CBC In Depth

INDEPTH: BALKANS
Timeline: 1389-1999
CBC News Online | March 19, 2004

1389: Serbs lose a key battle against the forces of the invading Ottoman Empire on the fields of Kosovo. The defeat marks the beginning of the end of Serbia's Medieval Empire. Kosovo becomes part of the Ottoman Empire. In the centuries that follow, the battle becomes the key event in Serbian national history.

1815: Serbian uprisings secure limited autonomy from the Ottoman Empire.

1830-1833: Serbia gains formal autonomy.

1912: Serbs gain control of Kosovo in a war against the Ottoman Empire. Fearing they, too, would be partitioned, Albanian leaders in Albania declare an independent state in November 1912. Borders for the new Albanian state are drawn in 1913. The disputed region of Kosovo becomes part of Serbia.

1914-1918: The First World War.

November 1918: In the war's aftermath, both Albanians and Serbs lay claim to Kosovo. The newly created Kingdom of Serbs, Croats and Slovenes regains control of Kosovo. As a minority, Albanians are promised extensive rights by minority rights treaties. The Albanians, however, claim the guarantees are never implemented and that the Serbs engage in widespread massacres and repression in the 1920s. The Serbs also accuse Albania of fomenting discontent in Kosovo.

1939-1945: The Second World War.

April 1941: German attack on Yugoslavia. Throughout the war there is strong cooperation between Albanian and Yugoslav communist parties. Josip Broz Tito leads communist partisans to victory in a war with German and Italian occupying forces but also a civil war with non-communist opponents. With the victory of communist parties in Yugoslavia and Albania, there are hopes that the Kosovo question can finally be resolved. Albanian communists first call for the inclusion of Kosovo into a new Albania. However, under pressure from the stronger Yugoslav movement, the Albanian communists settle for Kosovo's re-inclusion into Yugoslavia.

1946: New constitution for the Federal People's Republic of Yugoslavia. Six republics (Slovenia, Croatia, Bosnia-Hercegovina, Serbia, Montenegro and Macedonia) gain relative equality in the country. The Albanians in Kosovo hoped they too would be granted republic status. Instead, Kosovo becomes an autonomous region within Serbia.

1946 - 1966: Albanians claim widespread repression by the Yugoslav authorities. At the same time, Albanian numerical superiority increases, becoming roughly 70 per cent of Kosovo's population because of a higher birth rate and the migration of many Serbs from Kosovo.

1969: After riots in Kosovo and widespread discontent surfaces, Albanians gain greater control in Kosovo.

1974: New Yugoslav constitution creates the autonomous province of Kosovo. Albanians gain almost complete control over their affairs. The new constitution, however, falls short of making Kosovo a republic which would include the right of secession.

4 May 1980: Death of Tito.

1981: Wide scale demonstrations in Kosovo.

1986: Slobodan Milosevic becomes leader of the Serbian Communist Party.

March 1989: Milosevic pushes through laws that eliminates Kosovo's autonomy. The Albanian population takes to the streets.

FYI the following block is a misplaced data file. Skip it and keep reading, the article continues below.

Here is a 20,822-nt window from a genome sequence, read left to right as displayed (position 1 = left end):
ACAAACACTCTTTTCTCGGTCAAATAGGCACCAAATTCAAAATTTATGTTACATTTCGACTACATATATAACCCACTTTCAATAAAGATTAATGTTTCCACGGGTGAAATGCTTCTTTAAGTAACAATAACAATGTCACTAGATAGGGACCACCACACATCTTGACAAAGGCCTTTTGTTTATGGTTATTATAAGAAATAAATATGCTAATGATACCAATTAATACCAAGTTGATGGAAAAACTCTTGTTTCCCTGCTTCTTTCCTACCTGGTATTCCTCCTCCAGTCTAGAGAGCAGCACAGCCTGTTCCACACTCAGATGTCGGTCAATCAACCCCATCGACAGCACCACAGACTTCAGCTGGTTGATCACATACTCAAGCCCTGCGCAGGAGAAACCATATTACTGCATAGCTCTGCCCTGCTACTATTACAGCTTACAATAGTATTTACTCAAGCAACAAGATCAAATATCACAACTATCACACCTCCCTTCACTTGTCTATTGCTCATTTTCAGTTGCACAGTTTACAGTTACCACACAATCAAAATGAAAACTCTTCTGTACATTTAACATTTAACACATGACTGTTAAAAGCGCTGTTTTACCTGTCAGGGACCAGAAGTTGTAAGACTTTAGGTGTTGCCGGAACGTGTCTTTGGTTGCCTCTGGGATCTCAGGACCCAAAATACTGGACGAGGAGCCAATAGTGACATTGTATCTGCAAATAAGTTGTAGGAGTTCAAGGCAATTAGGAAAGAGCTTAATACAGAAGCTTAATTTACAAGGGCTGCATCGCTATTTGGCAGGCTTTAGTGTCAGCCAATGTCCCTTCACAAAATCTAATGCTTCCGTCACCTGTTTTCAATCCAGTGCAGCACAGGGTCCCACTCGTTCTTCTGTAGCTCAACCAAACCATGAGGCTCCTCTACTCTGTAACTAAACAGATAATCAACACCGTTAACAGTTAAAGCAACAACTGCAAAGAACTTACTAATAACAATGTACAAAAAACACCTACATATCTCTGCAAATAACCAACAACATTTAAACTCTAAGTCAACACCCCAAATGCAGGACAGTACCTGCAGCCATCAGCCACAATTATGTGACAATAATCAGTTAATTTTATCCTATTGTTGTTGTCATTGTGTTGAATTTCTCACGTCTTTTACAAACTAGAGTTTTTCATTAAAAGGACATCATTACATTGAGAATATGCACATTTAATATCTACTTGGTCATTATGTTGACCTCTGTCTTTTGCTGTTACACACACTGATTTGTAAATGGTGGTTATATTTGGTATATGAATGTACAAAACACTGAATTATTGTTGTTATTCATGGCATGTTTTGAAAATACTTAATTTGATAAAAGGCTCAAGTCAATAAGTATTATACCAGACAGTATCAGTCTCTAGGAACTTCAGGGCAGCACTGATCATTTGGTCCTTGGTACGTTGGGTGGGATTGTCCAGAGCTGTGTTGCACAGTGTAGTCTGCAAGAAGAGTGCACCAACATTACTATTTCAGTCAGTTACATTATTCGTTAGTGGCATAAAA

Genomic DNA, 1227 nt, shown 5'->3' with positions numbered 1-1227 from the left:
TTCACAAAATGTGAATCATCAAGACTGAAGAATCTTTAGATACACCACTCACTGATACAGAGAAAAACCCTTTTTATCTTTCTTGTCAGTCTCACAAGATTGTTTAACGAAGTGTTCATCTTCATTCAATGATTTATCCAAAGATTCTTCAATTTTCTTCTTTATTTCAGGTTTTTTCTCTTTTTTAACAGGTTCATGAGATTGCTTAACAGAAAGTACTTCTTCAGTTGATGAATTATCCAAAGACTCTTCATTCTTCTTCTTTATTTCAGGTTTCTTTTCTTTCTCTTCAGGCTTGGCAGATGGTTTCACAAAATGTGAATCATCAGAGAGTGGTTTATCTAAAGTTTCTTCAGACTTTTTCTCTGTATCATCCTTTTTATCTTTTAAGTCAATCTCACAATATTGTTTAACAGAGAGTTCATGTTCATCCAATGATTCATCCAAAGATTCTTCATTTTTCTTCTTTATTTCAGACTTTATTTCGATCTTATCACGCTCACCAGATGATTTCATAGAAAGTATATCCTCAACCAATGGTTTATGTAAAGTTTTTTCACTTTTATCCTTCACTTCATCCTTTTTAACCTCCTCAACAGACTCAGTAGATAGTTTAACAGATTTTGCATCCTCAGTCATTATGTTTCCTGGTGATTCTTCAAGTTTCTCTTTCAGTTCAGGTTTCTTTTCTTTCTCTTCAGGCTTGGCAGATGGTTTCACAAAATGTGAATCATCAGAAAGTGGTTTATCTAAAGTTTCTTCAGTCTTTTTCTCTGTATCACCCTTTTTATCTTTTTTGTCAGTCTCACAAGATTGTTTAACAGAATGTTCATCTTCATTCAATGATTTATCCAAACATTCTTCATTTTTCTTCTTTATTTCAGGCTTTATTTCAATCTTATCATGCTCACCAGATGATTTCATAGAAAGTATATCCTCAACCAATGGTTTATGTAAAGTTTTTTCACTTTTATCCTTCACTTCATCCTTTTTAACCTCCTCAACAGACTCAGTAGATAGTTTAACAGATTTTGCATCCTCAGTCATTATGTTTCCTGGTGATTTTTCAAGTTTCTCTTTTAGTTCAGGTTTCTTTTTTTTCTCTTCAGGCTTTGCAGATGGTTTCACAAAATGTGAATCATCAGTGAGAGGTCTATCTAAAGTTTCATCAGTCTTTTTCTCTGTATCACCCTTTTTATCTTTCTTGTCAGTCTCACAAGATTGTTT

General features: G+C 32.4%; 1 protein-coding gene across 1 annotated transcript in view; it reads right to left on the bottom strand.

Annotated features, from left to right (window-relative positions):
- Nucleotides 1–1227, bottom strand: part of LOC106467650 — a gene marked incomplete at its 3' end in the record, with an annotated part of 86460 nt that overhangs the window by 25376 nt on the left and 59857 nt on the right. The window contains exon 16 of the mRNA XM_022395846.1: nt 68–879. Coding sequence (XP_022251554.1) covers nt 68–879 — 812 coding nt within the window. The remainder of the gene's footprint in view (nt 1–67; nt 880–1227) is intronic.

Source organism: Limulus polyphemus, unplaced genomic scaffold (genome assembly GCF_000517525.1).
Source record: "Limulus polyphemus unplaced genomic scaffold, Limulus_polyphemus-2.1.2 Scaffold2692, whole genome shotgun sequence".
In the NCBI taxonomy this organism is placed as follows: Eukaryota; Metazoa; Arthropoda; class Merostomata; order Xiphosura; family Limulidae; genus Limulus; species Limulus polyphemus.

May 1989: Slobodan Milosevic becomes president of the Republic of Serbia.

June 1989: 600 year anniversary of the Battle of Kosovo. Milosevic delivers a threatening speech that warns that Serbs have fought for their rights in the past and a fight for them in the future should not be excluded.

December 1989: The ethnic Albanian Democratic League of Kosovo is formed led by the literary scholar Ibrahim Rugova.

March - April 1991: Thousands of ethnic Albanians demonstrators demand that Kosovo become a republic.

September 1991: Kosovo's clandestine parliament declares Kosovo a sovereign and independent state. A month later, a national referendum sees overwhelming approval from the Albanians for the decision.

1992: Albanians organize multiparty elections which are declared illegal by the Serbs. The Democratic League wins 96 out of 140 seats and Rugova is elected president. He opts for passive resistance to Serb rule warning his fellow citizens not to provide the Serbs with a pretext for a violent crackdown in Kosovo. Civil war comes to Bosnia.

1995: Dayton Peace Accord ends the war in Bosnia. Albanians had hoped the West would use the opportunity to impose a settlement for Kosovo.

1997: Growing frustrated with the pace of change under Rugova's rule, some Albanians choose violence to force concessions from Belgrade. A shadowy group calling itself the Kosovo Liberation Army (KLA) emerges.

February 1998: Full scale war comes to Kosovo as Serbian forces launch a bloody crackdown against the KLA.

October 1998: After eight months of intense fighting, with more than 2000 dead and thousands made homeless, under the threat of NATO bombing, Serbia pulls back its troops and a cease-fire is proclaimed.

January 1999: Peace talks are held near Paris.

March 1999: NATO begins bombing of Yugoslavia, hundreds of thousands more ethnic Albanians flee Kosovo for neighbouring countries.




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IN FOCUS: Kosovo Podujevo massacre Srebrenica massacre CBC Radio doc on Srebrenica Besieged Sarajevo Bosnia-Herzegovina elections

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Serbia and Montenegro

Statistical Office of Kosovo

KFOR (NATO)

UN Interim Administration Mission in Kosovo

Centre for Peace in the Balkans

UN International Criminal Tribunal for the former Yugoslavia

Srebrenica report: Report of the Secretary-General pursuant to General Assembly resolution 53/35 (1998)

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